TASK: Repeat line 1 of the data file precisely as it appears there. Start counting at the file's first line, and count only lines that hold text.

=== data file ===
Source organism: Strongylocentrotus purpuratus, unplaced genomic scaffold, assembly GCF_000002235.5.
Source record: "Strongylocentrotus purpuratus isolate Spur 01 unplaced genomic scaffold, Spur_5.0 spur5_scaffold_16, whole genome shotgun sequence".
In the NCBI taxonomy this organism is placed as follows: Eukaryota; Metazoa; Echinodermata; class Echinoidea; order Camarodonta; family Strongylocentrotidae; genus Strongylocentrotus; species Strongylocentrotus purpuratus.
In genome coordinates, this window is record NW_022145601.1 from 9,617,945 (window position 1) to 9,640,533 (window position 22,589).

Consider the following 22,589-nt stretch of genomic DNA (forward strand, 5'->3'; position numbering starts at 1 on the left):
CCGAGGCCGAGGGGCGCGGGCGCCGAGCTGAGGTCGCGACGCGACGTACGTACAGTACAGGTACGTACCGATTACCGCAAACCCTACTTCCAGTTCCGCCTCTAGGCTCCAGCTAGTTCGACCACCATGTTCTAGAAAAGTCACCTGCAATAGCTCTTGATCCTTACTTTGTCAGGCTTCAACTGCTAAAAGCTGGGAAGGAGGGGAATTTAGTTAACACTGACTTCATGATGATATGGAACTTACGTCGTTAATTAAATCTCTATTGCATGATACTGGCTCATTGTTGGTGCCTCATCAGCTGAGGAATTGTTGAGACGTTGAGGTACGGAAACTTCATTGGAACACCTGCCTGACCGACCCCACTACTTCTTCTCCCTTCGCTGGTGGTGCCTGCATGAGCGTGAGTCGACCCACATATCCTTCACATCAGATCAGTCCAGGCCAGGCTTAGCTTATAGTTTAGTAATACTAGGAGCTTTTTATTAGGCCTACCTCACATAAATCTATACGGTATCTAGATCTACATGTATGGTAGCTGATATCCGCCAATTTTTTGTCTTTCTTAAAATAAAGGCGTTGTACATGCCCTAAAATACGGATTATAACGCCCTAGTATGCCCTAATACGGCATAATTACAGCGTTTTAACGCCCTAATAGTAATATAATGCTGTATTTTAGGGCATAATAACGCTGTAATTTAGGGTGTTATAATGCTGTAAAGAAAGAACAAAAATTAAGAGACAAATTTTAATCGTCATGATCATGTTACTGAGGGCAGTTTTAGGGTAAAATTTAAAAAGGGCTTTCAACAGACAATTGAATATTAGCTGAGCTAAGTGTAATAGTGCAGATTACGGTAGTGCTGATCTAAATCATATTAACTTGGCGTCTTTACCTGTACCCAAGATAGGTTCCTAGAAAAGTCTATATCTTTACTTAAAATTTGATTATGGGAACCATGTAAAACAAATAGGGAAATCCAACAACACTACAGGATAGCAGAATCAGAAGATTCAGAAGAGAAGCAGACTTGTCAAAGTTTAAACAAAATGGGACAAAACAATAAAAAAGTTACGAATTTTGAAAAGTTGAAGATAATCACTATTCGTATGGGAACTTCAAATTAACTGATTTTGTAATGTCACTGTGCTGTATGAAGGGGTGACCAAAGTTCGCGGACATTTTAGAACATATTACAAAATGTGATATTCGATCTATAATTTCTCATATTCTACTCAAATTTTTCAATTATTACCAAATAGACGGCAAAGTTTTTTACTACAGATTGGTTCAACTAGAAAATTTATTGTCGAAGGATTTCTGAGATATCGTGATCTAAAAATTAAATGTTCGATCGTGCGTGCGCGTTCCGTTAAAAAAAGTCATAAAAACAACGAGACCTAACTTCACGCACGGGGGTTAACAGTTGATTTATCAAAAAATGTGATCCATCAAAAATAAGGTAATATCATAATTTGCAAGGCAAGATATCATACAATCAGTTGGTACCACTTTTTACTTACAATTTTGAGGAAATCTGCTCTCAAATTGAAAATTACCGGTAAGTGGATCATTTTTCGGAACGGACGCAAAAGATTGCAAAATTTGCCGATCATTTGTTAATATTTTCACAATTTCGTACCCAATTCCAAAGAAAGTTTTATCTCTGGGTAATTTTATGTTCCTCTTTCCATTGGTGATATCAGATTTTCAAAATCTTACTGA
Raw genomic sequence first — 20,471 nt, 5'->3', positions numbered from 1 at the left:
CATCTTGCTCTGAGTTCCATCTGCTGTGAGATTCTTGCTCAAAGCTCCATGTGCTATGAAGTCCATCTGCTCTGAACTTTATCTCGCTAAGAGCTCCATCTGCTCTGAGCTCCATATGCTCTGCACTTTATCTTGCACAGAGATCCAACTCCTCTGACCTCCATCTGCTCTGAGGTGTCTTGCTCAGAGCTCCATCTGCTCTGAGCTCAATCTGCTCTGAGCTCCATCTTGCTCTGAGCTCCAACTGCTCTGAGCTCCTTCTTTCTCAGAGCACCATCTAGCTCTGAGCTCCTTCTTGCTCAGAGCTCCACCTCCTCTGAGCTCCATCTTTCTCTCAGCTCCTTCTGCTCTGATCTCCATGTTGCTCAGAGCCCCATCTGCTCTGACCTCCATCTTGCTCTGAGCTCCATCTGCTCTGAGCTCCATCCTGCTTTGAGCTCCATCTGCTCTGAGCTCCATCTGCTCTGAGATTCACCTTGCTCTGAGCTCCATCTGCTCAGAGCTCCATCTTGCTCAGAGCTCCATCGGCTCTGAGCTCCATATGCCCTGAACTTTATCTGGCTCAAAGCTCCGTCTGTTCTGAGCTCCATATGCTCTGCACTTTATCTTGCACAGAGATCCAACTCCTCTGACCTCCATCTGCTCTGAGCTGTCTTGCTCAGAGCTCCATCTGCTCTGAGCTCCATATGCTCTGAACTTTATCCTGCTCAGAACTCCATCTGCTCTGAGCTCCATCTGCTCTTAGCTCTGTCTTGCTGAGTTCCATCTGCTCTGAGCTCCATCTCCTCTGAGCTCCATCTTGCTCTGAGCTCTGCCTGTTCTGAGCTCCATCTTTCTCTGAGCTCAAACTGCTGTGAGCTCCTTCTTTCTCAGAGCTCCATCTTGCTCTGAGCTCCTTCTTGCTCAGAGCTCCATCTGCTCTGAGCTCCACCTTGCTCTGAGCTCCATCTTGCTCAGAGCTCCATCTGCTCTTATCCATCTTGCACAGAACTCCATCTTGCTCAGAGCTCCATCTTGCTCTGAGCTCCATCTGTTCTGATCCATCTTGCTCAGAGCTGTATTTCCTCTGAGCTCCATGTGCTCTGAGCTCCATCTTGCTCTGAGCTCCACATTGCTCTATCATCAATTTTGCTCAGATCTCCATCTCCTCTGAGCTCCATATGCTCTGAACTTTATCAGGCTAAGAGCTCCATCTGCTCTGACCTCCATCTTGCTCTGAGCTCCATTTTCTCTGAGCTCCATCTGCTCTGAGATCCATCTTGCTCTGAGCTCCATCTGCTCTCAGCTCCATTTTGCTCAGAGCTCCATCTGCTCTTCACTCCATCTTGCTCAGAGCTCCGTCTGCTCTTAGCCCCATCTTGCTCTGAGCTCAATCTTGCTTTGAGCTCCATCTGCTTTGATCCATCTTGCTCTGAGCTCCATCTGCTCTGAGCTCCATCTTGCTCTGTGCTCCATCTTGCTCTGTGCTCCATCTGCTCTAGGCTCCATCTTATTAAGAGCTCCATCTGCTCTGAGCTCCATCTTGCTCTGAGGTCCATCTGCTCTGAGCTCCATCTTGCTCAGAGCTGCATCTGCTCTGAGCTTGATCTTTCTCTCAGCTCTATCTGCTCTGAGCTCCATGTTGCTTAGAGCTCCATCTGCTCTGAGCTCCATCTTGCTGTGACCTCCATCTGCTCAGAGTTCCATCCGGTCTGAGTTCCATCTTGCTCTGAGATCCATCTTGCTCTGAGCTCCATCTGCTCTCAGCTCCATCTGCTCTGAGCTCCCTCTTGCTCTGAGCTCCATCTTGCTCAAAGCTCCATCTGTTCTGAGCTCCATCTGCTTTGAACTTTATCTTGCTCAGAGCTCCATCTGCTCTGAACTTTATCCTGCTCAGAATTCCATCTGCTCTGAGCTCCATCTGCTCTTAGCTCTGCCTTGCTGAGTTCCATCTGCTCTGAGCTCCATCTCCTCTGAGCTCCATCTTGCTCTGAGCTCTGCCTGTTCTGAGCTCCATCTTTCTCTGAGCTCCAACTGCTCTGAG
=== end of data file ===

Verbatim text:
Source organism: Strongylocentrotus purpuratus, unplaced genomic scaffold, assembly GCF_000002235.5.